5

EDIT: Answers have pointed out my information is outdated. Please read the answers before concluding anything from my question!


Question before editing:

DB famously accept only payment cards, not passports or national ID cards, as identification on the train. Such identification is a requirement for online tickets. Do I need such identification for paper tickets?

  • I wonder if this information is outdated ? – Fattie Oct 18 '17 at 23:49
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According to Mark Smith https://www.seat61.com/Germany-trains.htm what you state used to be true but no longer is:

If you wanted to use a German Railways print-at-home ticket (shown as online ticket on bahn.de) you used to have to show your credit or debit card as I.D. on board the train. I'm glad to say that this changed in October 2016, all you now need is a passport or other recognised ID to prove your name to support a print-at-home online ticket. You may or may not be asked for it by the conductor.

Only one name is necessary to support a print-at-home ticket, even if the ticket covers more than one passenger.

No ID is necessary if you select tickets by mail, as conventional train tickets have no names on them and need no ID.

  • @gerrit Just be aware that the last quoted paragraph is incorrect: 'No ID is necessary if you select tickets by mail, as conventional train tickets have no names on them and need no ID.' - See my answer for examples. but some types of tickets always require the names of the passengers to be entered or printed on the ticket, and using these tickets, you will always have to be able to present an id to a ticket inspector. – Tor-Einar Jarnbjo Oct 18 '17 at 15:25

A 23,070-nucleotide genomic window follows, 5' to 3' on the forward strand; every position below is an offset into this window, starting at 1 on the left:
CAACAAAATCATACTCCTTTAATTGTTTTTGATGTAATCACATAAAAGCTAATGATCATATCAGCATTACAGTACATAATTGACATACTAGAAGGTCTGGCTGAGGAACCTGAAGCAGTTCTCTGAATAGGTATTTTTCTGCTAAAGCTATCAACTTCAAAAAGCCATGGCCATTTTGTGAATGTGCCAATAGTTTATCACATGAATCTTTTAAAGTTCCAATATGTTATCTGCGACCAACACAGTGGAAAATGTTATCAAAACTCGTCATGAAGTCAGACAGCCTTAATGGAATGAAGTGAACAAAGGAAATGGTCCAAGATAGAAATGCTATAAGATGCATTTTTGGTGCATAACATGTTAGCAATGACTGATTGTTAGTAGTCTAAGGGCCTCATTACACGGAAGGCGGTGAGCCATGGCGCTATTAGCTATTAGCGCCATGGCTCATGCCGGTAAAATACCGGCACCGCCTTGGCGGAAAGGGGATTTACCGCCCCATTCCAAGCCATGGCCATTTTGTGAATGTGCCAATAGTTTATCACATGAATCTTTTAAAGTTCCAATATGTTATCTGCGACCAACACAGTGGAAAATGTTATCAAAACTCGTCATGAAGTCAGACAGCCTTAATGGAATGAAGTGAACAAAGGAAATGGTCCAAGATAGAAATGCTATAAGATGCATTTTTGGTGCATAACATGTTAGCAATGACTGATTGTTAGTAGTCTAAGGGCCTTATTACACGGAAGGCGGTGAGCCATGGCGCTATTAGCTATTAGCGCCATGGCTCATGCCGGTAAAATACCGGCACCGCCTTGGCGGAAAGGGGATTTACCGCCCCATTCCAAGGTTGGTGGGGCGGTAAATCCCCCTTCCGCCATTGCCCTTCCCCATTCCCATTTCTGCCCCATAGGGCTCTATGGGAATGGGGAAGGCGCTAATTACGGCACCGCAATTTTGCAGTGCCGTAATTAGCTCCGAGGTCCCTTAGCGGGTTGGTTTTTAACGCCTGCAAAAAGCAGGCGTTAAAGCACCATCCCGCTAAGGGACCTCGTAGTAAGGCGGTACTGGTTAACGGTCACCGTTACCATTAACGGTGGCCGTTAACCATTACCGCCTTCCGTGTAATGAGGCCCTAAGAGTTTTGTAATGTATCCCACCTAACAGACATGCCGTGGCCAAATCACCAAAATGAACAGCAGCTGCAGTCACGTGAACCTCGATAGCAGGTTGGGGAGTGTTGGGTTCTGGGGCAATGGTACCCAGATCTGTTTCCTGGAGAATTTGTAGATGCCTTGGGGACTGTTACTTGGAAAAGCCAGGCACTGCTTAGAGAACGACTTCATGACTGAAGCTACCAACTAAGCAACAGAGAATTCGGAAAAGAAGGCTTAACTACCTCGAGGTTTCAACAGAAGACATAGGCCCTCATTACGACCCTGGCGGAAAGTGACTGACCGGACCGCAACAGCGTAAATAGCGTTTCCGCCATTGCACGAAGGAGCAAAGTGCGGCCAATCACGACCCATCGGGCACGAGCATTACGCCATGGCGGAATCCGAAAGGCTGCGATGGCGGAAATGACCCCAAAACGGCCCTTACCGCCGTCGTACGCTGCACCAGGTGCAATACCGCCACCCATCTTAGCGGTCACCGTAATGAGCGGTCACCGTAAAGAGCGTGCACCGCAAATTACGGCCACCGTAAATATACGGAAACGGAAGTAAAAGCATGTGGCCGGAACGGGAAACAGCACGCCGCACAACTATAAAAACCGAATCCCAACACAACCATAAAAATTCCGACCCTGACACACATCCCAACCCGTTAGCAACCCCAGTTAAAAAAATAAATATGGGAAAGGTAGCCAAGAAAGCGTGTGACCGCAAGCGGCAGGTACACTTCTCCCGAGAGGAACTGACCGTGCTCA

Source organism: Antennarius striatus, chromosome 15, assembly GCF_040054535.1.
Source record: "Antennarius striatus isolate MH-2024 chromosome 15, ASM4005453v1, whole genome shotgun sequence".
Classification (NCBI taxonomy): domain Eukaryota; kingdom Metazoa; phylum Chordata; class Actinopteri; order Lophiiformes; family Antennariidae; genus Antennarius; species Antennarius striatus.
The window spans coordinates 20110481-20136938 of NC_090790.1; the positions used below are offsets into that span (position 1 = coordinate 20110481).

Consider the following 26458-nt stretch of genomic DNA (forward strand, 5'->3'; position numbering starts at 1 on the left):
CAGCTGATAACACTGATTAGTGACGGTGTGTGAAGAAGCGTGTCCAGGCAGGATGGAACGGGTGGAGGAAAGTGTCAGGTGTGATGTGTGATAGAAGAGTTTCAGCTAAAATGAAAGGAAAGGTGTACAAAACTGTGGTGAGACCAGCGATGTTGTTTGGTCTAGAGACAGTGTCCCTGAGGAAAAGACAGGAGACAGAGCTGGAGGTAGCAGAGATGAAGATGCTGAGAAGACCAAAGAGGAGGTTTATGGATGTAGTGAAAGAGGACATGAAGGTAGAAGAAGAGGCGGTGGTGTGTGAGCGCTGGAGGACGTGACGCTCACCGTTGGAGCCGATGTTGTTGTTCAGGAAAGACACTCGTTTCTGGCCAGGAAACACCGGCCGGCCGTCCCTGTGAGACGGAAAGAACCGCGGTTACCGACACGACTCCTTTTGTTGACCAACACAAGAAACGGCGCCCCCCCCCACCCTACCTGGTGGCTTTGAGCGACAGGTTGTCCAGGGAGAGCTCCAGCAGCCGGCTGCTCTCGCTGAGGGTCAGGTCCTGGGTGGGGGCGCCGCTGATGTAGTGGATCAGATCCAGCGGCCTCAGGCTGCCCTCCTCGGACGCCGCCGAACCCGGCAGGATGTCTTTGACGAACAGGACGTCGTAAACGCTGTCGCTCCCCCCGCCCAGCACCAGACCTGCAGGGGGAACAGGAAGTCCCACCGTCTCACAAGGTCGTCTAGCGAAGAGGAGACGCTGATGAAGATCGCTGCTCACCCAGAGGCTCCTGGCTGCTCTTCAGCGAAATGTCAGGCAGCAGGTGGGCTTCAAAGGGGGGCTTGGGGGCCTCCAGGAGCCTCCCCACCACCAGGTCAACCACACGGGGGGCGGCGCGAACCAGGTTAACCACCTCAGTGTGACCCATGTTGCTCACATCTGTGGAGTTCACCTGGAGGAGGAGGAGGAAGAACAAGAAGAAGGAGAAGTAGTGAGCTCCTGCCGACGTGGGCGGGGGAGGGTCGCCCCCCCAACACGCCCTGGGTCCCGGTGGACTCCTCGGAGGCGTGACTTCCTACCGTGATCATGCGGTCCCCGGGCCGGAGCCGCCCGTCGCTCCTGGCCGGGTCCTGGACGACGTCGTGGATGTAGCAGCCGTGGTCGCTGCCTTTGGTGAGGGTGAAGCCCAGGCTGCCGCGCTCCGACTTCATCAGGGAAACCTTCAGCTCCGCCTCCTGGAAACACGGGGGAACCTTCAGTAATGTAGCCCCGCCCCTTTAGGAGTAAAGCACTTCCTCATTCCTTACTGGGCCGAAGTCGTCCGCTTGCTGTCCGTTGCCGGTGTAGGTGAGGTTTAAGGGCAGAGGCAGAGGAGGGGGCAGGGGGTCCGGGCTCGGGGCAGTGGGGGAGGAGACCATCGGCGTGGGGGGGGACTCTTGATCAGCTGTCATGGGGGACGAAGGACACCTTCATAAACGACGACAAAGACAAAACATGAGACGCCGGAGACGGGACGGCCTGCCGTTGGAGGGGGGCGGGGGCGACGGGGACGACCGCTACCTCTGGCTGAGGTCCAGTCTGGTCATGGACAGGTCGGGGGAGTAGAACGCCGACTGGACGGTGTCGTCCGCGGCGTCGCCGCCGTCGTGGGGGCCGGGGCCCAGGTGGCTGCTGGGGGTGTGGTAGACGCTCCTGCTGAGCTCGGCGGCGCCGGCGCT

• @Tor-EinarJarnbjo I see. It's correct for my tickets. – gerrit Oct 18 '17 at 15:26
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Your information appears to be outdated:

The following means of identification are accepted during ticket inspection:
German ID card
German passport
Children's passport
Electronic residence permit
Asylum registration confirmation (BüMA),
European ID card
International passport
BahnCard (in accordance with the Conditions of Carriage, valid only in conjunction with a photo ID, which may have to be presented on occasion).

4

The question you are linking to is outdated. Since October 1st 2016, you can use any passport or a national id card from an EEA country as identification when travelling with an online ticket.

For paper tickets bought from a ticket counter or a ticket machine, it depends on the type of ticket. Most tickets are not bound to a specific person, and for these you do not need any id at all. There are however several kinds of daily passes, like e.g. the Schönes-Wochenende-Ticket, which are bound to a specific person or persons. With these tickets, you usually have to write the name of the passengers on the paper ticket, and the passengers must be able to present a valid id to the ticket inspector.

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